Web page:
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Code review is an important part of most of our clients’ workflows. And for good reason. The cost to fix a bug increases exponentially as you progress through the software development lifecycle.

Using code reviews and leaning on your team members’ eyes and brains provides an early intervention to find bugs in your code before they make it to a deployed environment.

But knowing exactly what to look at while you’re reviewing a team member’s code or how to organize your thoughts can be hard. After working with many different clients who all have different priorities and values, this is how I approach reviewing a pull request.

1. Start with the description

As a reviewer, the very first thing I look at is the pull request (PR) description. A well-written description should give the context for the code you are about to read. It should answer the following questions:

  • What does the code do (at a high level)?
  • Why was the change necessary?
  • What broader goals does the change help achieve?
  • Is this a new feature or a bug fix?
  • What piece of work is it related to?
  • How do I test it?
  • Does the author have any open questions?

The description primes my brain for what parts of the code to pay attention to and raises my awareness of possible consequences or implications of the change.

2. Read the diff

Only after I’ve read the description and understood the requirements and expected behavior do I look at the actual code diff. I prefer to use a side-by-side view so I can see exactly what changed, especially if I’m reviewing multiple lines at a time.

At this point, I’m focused on understanding what the code is doing. I ignore linting and formatting as much as possible — we should have tools installed in the repository (repo) for that.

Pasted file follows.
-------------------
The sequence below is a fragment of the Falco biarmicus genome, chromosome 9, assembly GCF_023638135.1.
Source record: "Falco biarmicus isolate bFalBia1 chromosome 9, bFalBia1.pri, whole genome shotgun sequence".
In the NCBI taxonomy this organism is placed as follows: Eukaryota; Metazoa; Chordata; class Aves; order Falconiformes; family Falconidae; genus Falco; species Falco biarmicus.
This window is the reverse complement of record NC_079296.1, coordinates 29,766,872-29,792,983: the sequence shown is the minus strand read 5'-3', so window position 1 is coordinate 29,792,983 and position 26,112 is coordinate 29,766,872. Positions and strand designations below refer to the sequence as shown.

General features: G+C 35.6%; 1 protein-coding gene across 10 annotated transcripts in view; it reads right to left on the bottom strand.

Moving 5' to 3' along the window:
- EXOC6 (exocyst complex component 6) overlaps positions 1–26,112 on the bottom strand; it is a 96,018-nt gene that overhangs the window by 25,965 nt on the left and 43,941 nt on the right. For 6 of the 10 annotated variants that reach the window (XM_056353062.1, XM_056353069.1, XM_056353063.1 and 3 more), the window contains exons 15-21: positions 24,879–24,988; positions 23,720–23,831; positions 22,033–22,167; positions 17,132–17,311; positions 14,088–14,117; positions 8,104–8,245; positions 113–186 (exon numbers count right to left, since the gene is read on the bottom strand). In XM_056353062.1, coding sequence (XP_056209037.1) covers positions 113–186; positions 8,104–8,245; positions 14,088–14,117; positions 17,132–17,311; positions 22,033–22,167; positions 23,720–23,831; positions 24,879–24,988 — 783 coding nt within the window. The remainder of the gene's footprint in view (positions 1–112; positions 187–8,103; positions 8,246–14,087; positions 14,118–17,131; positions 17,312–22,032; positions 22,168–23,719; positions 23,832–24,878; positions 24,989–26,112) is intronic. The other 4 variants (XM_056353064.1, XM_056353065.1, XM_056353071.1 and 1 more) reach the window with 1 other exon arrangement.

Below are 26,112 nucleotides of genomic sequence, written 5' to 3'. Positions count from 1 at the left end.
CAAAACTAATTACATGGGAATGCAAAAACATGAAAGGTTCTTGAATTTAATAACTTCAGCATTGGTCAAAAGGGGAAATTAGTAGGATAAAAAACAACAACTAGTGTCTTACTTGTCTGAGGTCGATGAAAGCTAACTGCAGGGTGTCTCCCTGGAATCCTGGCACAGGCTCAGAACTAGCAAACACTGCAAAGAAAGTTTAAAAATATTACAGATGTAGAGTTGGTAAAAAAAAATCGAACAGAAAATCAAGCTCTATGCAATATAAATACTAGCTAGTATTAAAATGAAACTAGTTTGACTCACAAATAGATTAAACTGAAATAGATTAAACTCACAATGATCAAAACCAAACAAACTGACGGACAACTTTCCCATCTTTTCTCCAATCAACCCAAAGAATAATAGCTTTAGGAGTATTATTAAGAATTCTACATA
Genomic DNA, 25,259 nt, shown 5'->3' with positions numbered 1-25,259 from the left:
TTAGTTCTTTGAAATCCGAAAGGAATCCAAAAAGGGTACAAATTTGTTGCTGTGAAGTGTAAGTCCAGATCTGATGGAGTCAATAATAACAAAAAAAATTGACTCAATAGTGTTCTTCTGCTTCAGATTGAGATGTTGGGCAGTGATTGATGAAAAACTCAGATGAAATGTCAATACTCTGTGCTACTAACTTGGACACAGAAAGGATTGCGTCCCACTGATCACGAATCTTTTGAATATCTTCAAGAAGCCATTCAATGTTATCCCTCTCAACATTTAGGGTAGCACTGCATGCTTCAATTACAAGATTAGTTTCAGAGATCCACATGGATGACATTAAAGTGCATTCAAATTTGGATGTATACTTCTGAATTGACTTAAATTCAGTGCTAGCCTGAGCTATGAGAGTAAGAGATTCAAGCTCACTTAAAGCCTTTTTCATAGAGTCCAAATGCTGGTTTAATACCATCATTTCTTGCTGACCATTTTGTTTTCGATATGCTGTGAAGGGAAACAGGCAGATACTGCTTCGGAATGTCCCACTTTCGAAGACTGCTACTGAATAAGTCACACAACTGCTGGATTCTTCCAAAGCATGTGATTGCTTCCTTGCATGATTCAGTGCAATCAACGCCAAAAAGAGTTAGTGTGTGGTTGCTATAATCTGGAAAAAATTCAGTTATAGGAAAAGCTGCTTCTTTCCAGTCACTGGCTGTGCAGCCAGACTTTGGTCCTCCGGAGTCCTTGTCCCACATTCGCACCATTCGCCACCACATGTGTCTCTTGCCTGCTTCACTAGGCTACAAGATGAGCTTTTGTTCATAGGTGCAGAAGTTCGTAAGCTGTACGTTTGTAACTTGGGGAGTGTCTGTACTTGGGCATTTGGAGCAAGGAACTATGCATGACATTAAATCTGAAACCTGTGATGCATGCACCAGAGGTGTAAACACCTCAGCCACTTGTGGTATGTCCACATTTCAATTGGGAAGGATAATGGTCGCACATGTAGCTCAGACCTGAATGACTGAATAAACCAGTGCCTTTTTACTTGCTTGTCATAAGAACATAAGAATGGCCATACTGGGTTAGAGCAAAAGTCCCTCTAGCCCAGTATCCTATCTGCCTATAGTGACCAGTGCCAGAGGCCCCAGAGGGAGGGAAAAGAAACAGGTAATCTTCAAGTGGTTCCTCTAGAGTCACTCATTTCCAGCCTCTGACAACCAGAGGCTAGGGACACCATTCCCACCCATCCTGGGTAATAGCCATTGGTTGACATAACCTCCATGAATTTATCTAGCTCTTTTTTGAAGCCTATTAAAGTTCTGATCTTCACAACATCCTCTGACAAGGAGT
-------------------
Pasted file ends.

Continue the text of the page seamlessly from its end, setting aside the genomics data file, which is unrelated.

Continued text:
When I’m reading the code, I’m trying to describe in plain English what happens at each line. If I’m pairing, I’ll describe what I think is happening to my pair. If I’m alone in my office, I might narrate out loud, or I might just use my inner monologue to describe for myself what I see.

When there are parts of the code that I have to read multiple times or can’t understand, I know that’s an area where I’ll want to add a review comment.

3. Make suggestions to simplify

Adding a review comment is just the first step. If the code is confusing, I also try to suggest ways to simplify it to help save the author some time. And by simplifying the code, I don’t always mean making it less complex. Sometimes you need complex code to meet complex requirements.

But code should not be complicated for the sake of “elegance” or “best practice” or “design patterns.”

When I’m trying to decide how to simplify the code, some questions I might ask myself include:

  • Would a different or more verbose variable or method name help me understand what the code was doing?
  • Would smaller method(s), class(es) or component(s) help separate concerns and make it easier to follow the code?
  • Would flipping a conditional from a “double negative AND” to a “negative OR” make more sense conceptually? For example, !this && !that is equivalent to !(this || that)

If none of those questions help and I still find the code confusing (or I don’t understand what it’s doing at all), an open-ended question is a wonderful way to start a conversation in the review. Something like, “This is a little confusing to me. It looks like it might be doing X but line Y feels like it’s doing something else. Could you explain?”

4. Test coverage

After I’ve read through the diff to understand what the code is doing and how it’s doing it, I look for tests.

Every team has a different testing philosophy and opinions on test coverage, but most teams I’ve worked on agree that tests are important. Tests are a great source of developer documentation while also helping to prevent regressions and other unintended side effects when changes or new features are introduced.